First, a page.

Vol. 93,  No. 1
Hellmouth,  Arizona
Jun. 10,  1993

(INA)  North of Nepal, Asia.  A giant monkey was reported to have been sighted less than a week ago somewhere north of Nepal by several members of an international research team headed by Dr. Poon Sanddandtundra, the well-known Indian.  The large and somewhat unattractive simian was described as having longish and brownish fur and small eyes, and as being about 3-1/2 feet tall.  It had a prominent cranial tuft and a short stubby tail.  Dr. Sanddandtundra notified the local authorities that this was the largest primate of any type that had been previously observed.  Within hours, telegrams and letters of congratulation began pouring into the nearby post office, and the Royal Simian Society of Bhutan voted to make the noted Indian an honorary member.
        When the team members first approached, the creature stood up to its full height, then went down on all fours, then stood up again and immediately lay down and rolled over, after which it sat up, blinked several times, waved its arms, then leaned slowly over, did a com-plete sideways somersault, stood up again, and finally fell over backwards, knocking itself unconscious against a rotten tree stump, but apart from these activities, there was nothing unusual about its behavior.
        “I've seen this kind of thing before,” said Dr. Sanddandtundra, mopping his brow in evident nervous exhaustion.  “It's just that the primate in question here is larger than any we have sighted heretofore.”  The eminent Indian has previously been responsible for reporting sightings of the lesser winking martindale, the black-headed river monkey, the Hawaiian baboon, the dwarf hopping tamarin, the lazy-eyed lemur, and the black-and-blue diving guenon, all of which have for quite some time been considered to be extinct species.  Dr. Sanddandtundra's team includes Professor Vilvoorde Turnhout of the New Dutch National Monkey School, Dr. Bozdogan Denizli of the Ankara University Primatology Dept., Dr. R.L. Ratchasima Phichit of the Indochinese Primate Union, and Dr. Massenya Moussoro of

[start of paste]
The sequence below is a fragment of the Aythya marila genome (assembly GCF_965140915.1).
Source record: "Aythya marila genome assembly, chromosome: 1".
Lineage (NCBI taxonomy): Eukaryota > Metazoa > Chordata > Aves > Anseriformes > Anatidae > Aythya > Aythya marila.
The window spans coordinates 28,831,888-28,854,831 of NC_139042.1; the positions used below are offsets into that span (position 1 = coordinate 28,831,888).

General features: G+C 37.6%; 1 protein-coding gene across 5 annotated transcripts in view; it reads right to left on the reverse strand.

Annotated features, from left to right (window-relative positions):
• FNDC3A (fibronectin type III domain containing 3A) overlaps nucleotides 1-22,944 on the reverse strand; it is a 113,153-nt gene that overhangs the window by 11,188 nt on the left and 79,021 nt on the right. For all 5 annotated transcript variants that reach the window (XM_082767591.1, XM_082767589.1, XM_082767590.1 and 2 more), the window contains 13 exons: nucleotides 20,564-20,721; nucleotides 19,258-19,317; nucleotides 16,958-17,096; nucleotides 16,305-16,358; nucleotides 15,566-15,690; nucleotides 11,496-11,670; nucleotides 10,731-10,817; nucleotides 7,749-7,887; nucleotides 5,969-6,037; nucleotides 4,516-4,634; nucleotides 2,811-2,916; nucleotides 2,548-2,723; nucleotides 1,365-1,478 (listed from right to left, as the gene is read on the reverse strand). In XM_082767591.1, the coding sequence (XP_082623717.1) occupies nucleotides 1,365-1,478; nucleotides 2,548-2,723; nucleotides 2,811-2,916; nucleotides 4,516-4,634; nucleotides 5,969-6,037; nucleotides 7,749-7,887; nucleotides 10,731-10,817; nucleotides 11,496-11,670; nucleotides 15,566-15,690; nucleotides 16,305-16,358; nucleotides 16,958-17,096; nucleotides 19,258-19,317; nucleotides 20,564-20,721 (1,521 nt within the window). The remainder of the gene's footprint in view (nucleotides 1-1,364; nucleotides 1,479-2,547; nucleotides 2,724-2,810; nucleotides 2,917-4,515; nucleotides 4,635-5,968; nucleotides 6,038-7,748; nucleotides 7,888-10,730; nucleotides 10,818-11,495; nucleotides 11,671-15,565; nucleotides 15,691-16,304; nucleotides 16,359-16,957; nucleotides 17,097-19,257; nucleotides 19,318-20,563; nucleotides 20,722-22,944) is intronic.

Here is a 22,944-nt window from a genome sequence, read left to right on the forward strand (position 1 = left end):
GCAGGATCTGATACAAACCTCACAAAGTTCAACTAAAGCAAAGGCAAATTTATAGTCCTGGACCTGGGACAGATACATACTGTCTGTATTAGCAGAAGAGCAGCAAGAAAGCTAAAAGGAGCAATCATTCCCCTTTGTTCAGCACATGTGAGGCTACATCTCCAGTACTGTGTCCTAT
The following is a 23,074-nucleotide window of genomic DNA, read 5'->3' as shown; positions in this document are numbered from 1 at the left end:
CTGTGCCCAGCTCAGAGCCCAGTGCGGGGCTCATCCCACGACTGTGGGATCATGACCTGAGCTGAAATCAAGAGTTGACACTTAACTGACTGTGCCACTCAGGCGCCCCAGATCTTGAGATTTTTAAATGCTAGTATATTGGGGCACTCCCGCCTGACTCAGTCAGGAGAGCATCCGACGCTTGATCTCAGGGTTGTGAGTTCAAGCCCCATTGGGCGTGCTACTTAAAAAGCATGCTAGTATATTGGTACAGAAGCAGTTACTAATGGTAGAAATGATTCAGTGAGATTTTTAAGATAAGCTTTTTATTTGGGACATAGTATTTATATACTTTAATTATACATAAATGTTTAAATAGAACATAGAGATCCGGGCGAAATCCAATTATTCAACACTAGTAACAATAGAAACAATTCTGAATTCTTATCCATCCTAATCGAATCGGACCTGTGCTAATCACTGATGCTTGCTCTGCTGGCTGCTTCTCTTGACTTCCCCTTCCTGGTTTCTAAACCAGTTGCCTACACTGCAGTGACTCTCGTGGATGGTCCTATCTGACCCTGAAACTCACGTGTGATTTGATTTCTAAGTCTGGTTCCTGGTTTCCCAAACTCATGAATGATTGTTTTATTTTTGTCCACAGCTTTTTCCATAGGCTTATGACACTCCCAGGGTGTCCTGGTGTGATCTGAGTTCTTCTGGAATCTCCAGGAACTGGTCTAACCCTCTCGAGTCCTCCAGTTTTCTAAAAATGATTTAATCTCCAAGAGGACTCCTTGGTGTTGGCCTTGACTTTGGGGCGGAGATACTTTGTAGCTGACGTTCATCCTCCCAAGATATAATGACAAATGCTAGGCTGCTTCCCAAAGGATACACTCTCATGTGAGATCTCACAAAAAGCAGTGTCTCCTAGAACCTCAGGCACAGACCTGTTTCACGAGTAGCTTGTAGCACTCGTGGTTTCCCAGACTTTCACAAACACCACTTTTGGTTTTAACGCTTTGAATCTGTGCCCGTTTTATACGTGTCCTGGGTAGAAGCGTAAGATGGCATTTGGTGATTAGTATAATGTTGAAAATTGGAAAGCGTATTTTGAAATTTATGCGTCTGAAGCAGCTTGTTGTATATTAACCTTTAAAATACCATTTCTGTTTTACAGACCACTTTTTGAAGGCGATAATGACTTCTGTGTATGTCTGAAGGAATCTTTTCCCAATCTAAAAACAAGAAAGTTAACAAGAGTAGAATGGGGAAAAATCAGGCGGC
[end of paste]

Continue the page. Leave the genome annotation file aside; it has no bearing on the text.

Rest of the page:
(Cont. on page 4)
(AP)  Mole Creek, Tasmania.  The world-renowned
Chudleigh-Lilydale Royal Tasmanian Primatological
Observatory in the heart of north central Tasmania
was almost destroyed yesterday by the impact of a
large meteor.  The meteor strike and resulting blast
occurred at 7:21am, a time when many of the small
facility's primatologists were getting coffee and
donuts.  No word on casualties has been released,
but it is doubtful that there were many since the
meteor landed approximately 127 miles away outside
the small and remote community of Conara Junction.
At the time of the impact, the frequently-fueding
Drs. Mawbanna Waddamana and Basil Smith were
both attending the Conference on North Himalayan
Primates in Auckland and could not be reached for
comment.  This is the third primate research facility
to be almost hit by a meteor in the past year.  The
Loeriesfontein Primate Park in South Africa and the
Macachín Monkey Reserve in Argentina also had
close calls from meteor strikes.
  Primate Nooz is published whenever large primates are sighted north of Nepal or anywhere else, by the Ralph A. Bennett Teasdale Corporation, Dr. Peter Pan Troglodytes, President-in-Chief.  Copies are shipped to every major zoo and animal testing facil-ity in the U.S. and air-dropped over much of Asia, Africa and South America (except Costa Rica). Back issues are scarce but occasionally may be ob-tained by writing to:  Primate Nooz, c/o Baxter-Burnham Inflatable Building, Hellmouth, AZ.  
(UPI)  Hellmouth, AZ.  A world jaded by overlarge
helpings of gorogo bean pie was jarred into an uneasy
alertness last week by the stunning announcement
that a message from the future had been received by
explorer extraordinaire and Primate Nooz roving
correspondent Professor Mitsuo Ohhohoho, better
known to some perhaps as the discoverer of the fabled
lost city of the cercopithecines, and other things.
After thousands of hours of incredibly tedious work,
the message has finally been translated, although its
meaning has not been adequately explained.  This is
the first message ever to be received from the future,
and as such will no doubt occupy the attention of
people who study these kinds of things for a long
time, such as Professor William Strange of the Inter-
temporal Communication Institute.
      Although it was at first reported that the wierd
message from a distant tomorrow was excavated in the
tiny and almost unnoticeable Central American nation
of Gorgonzola, high athwart the rugged ramparts of
the Chiquita Mountains, that was not strictly speaking
true. What really happened is that the message was
found on a torn scrap of paper in the deteriorating and
termite ridden rolltop desk of Professor Ohhohoho
during the search for him while he was “lost” in the
poison-filled basin of the ancient ant-strewn Amazon.
The message languished there in the bottom drawer
under some musty legal documents for seven months
after first being found by the downstairs maid, and
was only recently brought to light and translated at
the Professor Mitsuo Ohhohoho Primate Language
(Cont. on page 2)                
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